Gachechiladze and his supporters denounced the official count, saying it reflected a massive effort by the government to rig the vote.
They called for the election officials responsible to be prosecuted and demanded a runoff vote between Saakashvili and Gachechiladze.
"Our fight will continue and we will not allow Saakashvili to steal our votes," Gachechiladze told the crowd.
Helena Bedwell, a journalist in Tiblisi, told Al Jazeera the rally was "much anticipated".
"Tens of thousands attended today, not just from the capital Tiblisi, but also from the regions ... it was joined by other presidential candidates who also lost the race against Saakashvili."
She said the rally ended peacefully, but noted further demonstrations had already been planned.
The opposition has promised another rally on Tuesday outside the headquarters of Georgia's main state-controlled broadcaster in order to demand more air time for their candidates.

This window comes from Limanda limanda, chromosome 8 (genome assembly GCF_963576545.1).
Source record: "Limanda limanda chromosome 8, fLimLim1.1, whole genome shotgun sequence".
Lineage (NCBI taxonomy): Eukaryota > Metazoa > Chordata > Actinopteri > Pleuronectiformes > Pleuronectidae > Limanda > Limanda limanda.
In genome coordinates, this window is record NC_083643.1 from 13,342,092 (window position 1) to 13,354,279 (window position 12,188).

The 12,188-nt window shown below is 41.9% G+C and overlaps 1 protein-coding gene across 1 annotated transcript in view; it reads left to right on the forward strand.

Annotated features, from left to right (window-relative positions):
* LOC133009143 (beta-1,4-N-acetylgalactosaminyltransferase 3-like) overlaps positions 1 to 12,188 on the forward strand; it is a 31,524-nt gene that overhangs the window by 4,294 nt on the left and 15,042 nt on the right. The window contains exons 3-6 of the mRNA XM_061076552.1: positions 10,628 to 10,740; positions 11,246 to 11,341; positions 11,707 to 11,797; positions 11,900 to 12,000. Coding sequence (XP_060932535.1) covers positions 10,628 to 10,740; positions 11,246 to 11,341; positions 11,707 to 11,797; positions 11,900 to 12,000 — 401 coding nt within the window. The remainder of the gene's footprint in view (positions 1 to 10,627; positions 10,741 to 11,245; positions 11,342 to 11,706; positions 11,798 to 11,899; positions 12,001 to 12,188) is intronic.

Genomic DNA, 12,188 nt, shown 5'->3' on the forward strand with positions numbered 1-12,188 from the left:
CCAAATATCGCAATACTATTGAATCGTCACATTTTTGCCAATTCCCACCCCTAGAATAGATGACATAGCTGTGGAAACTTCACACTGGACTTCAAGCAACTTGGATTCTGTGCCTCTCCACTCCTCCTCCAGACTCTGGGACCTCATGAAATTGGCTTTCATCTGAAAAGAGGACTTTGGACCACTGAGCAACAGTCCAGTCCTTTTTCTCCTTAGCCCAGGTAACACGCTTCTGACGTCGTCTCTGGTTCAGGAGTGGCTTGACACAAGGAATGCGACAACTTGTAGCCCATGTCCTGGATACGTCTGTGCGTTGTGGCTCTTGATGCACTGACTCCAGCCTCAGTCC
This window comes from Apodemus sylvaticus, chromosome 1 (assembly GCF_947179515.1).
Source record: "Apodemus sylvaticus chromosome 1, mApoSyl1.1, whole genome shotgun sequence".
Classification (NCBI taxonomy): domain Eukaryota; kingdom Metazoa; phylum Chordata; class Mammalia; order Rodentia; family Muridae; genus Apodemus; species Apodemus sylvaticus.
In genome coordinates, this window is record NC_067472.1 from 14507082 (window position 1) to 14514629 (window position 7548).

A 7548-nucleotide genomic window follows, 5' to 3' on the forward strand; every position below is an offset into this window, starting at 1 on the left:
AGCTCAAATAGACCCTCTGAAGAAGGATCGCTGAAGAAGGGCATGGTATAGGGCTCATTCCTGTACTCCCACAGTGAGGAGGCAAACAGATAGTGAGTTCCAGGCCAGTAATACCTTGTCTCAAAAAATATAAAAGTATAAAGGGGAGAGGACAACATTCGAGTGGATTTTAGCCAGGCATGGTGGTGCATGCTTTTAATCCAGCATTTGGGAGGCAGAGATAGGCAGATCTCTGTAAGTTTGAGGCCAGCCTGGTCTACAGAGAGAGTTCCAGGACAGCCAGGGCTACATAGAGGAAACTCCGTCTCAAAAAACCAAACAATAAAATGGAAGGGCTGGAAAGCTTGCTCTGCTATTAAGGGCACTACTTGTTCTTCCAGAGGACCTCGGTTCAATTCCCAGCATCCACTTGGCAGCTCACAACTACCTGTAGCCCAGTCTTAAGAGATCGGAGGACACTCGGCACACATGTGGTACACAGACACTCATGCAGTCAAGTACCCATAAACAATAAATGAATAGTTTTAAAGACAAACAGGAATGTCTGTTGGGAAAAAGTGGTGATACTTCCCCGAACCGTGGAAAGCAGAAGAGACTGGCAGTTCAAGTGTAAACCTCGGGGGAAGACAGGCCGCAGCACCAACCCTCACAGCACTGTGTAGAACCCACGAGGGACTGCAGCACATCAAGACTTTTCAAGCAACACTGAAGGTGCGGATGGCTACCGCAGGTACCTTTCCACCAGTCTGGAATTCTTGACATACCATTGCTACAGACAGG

Western monitors said the vote was competitive and broadly fair despite some violations, but the opposition disagreed and said it was fixed.
"Saakashvili has rigged the election," Lamara Bliadze, a demonstrators at the rally, said as she listened to the opposition leaders' speeches.
"He has to listen to the opinion of the people."
The Georgian president, an ally of the US who came to power following the peaceful "Rose revolution" in 2003, called the election in November after he ordered police to violently suppress a five day long anti-government protest in Tblisi.
As president, Saakashvili has pursued liberal economic policies, moved the country toward membership of both Nato and the EU and instituted reforms that have attracted sizeable foreign investment.
But many Georgians say they have missed out on the profits generated by such investment and accuse Saakashvili of running a corrupt, elitist government which has handled the economy poorly.
Opposition leaders have been trying to galvanise support since the election by holding a series of protests, but the rallies have had smaller turnouts than hoped for and Sunday's protest attracted far fewer than the 100,000 people they had predicted would attend.